Remember when it used to be ok to cough ...
With 4 kiddo’s between the ages of 2 and 11, I just wait for the attention that comes in a public place when one of my kids inevitably needs to cough, sneeze or sniffle. 😳 But this is not a blog on adult anxiety. 😉
Of course, so much has changed over the past 2 and half years that a cough is now socially more intimidating...And not just from the “germ” 🦠 aspect. For parents it means kids having to stay home from school, missing a game or concert, or even having to miss work yourself.
But while the public perception has changed, the immune system hasn’t.
So if your kids struggle with chronic coughs, allergies 🤧, sore throats, or infections during the fall 🍁 and winter ❄️, I know this year is exceptionally hard.
That’s why I wanted to write this blog, heavy with science and immune principles to help parents with 2 main things.
And while this blog certainly isn’t a quick fix, let me tell you from experience that conquering the struggle now WILL make a huge difference the NEXT season when your family commonly struggles.
First, let’s dig in and look at the immune system a bit deeper, and see how the body really is designed to deal with bacteria, viruses, and germs on a daily basis.
Here's a regular day with kids - they constantly are touching, hugging, and eating everything they can get their hands on! You're pushing them in the cart down the aisle at Target 🎯, and while you're looking 👀 at the latest JoJo Siwa hair bow... you look back down and they are licking the shopping cart 🛒 or chewing on your purse straps! 😂
While this happens on the outside and us germophobic parents freak out, on the inside their brain 🧠, nervous system, and immune system simply go to work doing what they were designed to do with germs 🦠 - recognize them and remove them.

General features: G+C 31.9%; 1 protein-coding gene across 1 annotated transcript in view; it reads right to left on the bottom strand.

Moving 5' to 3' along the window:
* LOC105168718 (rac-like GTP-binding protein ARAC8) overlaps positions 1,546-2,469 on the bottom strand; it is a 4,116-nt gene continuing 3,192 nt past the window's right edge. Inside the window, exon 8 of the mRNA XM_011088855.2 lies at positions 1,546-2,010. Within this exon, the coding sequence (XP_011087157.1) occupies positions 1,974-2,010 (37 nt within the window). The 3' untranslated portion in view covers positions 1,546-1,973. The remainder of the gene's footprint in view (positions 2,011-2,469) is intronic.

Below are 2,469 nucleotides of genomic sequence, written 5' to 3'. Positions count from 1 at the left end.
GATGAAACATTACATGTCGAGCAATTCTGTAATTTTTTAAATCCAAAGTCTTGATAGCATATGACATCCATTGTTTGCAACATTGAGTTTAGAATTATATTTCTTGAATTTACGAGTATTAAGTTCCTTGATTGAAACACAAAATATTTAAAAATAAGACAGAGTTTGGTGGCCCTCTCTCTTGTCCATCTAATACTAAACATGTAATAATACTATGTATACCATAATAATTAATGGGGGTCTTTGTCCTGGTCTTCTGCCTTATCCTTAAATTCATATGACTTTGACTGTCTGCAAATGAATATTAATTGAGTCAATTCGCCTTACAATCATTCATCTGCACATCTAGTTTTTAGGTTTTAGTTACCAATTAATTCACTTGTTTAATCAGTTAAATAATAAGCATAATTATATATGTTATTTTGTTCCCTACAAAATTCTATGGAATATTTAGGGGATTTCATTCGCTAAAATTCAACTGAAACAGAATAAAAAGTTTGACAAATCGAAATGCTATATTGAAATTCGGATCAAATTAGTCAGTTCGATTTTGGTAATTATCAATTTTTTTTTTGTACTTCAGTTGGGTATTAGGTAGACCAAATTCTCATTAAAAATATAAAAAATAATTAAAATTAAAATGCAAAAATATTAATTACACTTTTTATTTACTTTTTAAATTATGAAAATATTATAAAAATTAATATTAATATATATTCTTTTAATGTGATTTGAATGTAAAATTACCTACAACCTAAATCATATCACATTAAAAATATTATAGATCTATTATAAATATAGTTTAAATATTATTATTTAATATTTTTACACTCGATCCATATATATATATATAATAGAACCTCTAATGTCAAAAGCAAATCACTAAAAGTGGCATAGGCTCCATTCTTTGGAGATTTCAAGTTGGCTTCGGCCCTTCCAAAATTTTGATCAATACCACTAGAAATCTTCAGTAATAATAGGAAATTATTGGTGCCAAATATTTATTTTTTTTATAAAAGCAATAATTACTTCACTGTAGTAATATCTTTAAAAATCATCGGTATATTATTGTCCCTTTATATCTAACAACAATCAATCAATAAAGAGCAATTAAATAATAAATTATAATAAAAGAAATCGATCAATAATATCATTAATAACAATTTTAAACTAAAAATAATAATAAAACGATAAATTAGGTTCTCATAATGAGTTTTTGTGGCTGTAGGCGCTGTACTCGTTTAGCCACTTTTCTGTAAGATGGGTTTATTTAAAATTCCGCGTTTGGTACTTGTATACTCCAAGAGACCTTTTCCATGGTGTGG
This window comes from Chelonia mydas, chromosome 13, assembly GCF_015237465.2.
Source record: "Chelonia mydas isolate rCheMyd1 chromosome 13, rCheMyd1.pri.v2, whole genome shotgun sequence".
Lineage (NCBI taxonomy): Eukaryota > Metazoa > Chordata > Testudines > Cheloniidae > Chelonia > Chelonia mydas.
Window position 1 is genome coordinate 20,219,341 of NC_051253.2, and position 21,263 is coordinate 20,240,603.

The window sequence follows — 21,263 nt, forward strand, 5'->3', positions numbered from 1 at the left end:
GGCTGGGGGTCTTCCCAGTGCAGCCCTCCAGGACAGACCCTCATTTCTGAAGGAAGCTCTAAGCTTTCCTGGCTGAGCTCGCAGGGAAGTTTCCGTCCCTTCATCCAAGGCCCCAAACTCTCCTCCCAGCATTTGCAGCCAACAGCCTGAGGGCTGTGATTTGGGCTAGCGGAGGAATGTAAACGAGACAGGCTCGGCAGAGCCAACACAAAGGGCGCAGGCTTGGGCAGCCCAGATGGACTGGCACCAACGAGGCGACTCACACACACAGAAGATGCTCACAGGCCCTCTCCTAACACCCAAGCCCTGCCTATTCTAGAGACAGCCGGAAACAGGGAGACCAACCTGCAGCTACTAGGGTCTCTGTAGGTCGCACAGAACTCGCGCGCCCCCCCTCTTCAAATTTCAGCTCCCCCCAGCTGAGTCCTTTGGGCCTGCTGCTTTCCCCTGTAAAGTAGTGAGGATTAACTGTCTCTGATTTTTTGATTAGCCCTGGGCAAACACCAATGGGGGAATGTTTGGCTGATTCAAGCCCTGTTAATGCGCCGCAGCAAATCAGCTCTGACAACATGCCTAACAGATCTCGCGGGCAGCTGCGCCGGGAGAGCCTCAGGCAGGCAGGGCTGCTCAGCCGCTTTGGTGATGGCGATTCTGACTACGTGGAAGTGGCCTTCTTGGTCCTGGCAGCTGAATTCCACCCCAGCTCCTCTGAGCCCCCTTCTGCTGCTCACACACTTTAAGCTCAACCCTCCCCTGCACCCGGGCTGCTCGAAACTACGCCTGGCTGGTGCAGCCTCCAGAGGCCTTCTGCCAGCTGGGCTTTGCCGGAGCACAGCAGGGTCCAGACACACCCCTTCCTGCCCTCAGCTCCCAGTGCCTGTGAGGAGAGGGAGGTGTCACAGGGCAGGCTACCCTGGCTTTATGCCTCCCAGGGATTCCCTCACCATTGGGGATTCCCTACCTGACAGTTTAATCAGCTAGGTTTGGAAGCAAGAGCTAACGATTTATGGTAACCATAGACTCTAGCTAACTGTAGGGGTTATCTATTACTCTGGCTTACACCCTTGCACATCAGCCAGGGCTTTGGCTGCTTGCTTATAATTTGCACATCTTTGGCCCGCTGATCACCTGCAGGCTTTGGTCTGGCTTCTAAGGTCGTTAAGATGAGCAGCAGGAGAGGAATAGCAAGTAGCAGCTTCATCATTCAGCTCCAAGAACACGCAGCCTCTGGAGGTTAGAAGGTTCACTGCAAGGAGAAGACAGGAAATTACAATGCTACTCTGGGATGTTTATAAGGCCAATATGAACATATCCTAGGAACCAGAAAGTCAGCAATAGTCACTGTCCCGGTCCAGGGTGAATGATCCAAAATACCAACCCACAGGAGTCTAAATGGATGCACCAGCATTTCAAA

Did you know that germs, viruses, and pathogens far outnumber us by the trillions? I know, not always the most fun thought... but it's important we know what we're up against so that we can build up our children's defense instead of break it down.
Here’s the beautiful thing, the body is smart and no matter what it's up against it knows to respond in 2️⃣ different ways, according to its programming.
The first option is what's called the fight-or-flight sympathetic response 😬. This is when the system is busy and overwhelmed. Busy in life, busy with stress, just plain busy! And when the body is busy, it doesn’t have time to focus on what’s coming at it, especially with germs 🦠!
So instead it makes a decision to suppress it and ignore it.
A child whose nervous system is under a constant state of this sympathetic stress literally doesn't have the "time and energy" to "deal with" the immune response required... so it stuffs it down and suppresses it.
Think of this as similar to when you tell your child to clean their room, and they simply stuff all the clothes and toys 🧸 into their closet or under their bed! It "looks clean" but it's anything but.
The second option your child's body has is a parasympathetic response. Often called the "rest and digest" side of the nervous system. What we now know about this side of the nervous system, is it also controls and regulates the body's immune defense in an intelligent, coordinated, and mindful way.
It wants to find out what’s wrong, study it, build a defense and attack it. This side also then “expresses” it... meaning, it "kicks out" what's not supposed to be in there!!! Exactly what we want!
Here’s the counter-intuitive nature of these two sides. The side that coordinates the better long-term response (the parasympathetic) is more expressive and therefore more symptoms follow. With an expressive response you often see the stuffy nose, 🤧, cough, or fever 🤒 in the short term…but that’s the key. The short term!
The body fights, kicks it out, learns to kick it out when it is exposed to it, the next time your kiddo licks the cart 🛒 (ok last time using that analogy)! This side of the immune system must be in perfect balance and function, so it can help BUILD long-term health as well as handle the short-term response.